Dimensions represent categories that provide perspective on your numeric data; for example, product category, date, region, cost center, etc. Dimensions can contain properties that further describe a dimension. For example, you may have a dimension for customer which has properties such as phone number and address to further describe the customer dimension.
Dimensions can also be rolled up into a hierarchical view; for example, time (year, quarter, month), geography (country, region, location), employee structure (executive, manager, employee), etc.
Measures represent the numeric values that you are analyzing; for example, sales revenue, salary, number of employees, quantity sold, etc. Sometimes these quantities are contained in a single dimension referred to as an Account type dimension (and probably with the name Account, or something similar). In this situation, the numeric values represent the line items on a corporate balance sheet, income statement, profit/loss statement, etc. But you can also present the numeric values as individual elements called Measures.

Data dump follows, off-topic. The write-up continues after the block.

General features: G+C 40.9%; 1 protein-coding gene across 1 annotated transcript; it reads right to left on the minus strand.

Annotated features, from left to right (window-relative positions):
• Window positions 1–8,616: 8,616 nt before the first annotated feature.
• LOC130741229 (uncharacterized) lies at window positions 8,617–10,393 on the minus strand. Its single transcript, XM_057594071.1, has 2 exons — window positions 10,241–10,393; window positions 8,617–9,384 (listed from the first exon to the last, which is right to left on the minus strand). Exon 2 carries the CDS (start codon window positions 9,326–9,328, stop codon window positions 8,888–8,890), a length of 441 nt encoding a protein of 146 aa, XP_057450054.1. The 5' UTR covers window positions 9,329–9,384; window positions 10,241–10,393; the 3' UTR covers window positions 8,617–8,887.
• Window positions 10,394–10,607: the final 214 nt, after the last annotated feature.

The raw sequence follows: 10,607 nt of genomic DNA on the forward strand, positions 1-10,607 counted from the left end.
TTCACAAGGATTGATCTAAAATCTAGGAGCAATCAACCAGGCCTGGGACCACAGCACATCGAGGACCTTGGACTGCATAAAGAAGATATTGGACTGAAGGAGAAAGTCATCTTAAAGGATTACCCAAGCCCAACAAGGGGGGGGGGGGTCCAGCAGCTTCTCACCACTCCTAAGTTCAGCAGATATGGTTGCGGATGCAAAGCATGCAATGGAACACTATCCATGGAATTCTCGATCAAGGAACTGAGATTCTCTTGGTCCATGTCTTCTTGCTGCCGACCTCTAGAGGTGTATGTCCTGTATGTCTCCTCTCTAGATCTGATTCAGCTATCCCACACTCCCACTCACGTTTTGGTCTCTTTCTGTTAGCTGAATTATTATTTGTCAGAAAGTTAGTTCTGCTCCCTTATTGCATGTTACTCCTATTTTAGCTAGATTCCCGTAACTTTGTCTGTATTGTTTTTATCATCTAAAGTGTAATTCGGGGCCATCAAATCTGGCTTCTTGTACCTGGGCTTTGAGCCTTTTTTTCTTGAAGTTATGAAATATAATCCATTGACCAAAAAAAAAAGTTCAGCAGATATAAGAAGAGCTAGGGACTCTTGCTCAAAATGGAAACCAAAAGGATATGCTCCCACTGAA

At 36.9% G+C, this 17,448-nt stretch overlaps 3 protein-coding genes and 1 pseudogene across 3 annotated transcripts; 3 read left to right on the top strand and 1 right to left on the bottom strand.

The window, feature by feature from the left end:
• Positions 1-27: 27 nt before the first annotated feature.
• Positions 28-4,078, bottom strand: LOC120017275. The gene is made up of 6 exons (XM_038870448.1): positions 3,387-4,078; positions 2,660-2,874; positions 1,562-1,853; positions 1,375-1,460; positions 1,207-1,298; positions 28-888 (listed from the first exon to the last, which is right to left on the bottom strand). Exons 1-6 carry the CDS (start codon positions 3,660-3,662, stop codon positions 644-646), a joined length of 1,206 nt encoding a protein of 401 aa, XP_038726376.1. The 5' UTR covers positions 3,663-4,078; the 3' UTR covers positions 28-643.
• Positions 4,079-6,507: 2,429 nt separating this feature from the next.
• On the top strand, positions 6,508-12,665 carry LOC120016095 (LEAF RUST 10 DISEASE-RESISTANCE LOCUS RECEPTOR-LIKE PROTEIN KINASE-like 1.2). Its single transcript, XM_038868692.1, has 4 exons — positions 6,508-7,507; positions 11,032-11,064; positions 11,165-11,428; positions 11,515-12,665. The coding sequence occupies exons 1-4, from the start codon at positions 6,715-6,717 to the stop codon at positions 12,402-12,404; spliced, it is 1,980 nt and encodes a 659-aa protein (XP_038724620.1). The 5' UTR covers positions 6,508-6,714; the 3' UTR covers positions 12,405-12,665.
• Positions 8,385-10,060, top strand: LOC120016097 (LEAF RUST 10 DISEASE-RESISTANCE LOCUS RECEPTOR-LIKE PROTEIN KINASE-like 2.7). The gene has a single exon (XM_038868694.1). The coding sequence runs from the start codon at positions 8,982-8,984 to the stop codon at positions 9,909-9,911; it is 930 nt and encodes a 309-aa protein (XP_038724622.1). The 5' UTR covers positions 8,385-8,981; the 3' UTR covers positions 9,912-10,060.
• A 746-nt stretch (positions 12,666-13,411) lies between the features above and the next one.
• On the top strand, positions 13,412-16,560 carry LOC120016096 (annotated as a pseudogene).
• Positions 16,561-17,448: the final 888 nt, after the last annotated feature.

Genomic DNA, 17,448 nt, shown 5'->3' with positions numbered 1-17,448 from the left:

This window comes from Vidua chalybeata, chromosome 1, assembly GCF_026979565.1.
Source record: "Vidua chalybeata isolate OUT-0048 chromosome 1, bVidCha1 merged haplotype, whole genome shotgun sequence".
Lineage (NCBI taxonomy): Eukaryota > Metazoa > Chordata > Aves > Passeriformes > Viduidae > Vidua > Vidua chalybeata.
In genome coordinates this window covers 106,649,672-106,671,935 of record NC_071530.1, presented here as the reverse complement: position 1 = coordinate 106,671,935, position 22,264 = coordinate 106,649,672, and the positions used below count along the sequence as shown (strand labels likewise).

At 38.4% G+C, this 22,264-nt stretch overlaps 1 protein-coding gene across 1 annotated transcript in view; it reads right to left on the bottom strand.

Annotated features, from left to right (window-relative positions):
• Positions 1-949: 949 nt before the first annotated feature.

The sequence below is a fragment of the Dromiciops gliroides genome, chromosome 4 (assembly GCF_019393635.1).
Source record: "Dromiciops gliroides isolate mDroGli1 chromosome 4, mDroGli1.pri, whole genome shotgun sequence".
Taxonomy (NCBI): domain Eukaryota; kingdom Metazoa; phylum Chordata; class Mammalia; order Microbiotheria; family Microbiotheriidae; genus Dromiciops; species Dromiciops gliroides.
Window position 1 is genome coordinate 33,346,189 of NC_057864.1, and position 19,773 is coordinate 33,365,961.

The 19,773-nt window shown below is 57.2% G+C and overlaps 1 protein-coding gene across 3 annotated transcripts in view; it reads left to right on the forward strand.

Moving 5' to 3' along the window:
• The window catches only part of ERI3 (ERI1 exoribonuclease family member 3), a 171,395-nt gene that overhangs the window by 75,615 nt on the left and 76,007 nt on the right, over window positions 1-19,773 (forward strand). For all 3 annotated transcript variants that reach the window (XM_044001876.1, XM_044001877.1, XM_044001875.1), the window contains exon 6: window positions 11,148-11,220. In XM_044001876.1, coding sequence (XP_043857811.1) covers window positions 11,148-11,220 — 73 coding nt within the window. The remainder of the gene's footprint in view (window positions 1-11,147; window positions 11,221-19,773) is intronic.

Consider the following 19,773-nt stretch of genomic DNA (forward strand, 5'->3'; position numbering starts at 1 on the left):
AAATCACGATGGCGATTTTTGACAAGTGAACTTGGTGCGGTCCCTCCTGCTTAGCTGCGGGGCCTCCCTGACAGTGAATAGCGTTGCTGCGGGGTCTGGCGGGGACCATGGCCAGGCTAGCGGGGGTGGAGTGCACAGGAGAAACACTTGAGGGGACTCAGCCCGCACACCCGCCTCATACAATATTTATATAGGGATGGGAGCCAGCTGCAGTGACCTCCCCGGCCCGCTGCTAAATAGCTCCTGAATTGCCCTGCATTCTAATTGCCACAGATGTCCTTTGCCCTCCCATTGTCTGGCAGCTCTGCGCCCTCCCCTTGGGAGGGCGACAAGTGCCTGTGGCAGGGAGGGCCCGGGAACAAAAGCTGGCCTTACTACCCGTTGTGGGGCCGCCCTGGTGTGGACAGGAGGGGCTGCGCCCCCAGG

Together, dimensions and measures are the framework for viewing data, whether it be a trend line of revenue over time or a tabular comparison of gross margin across different regions.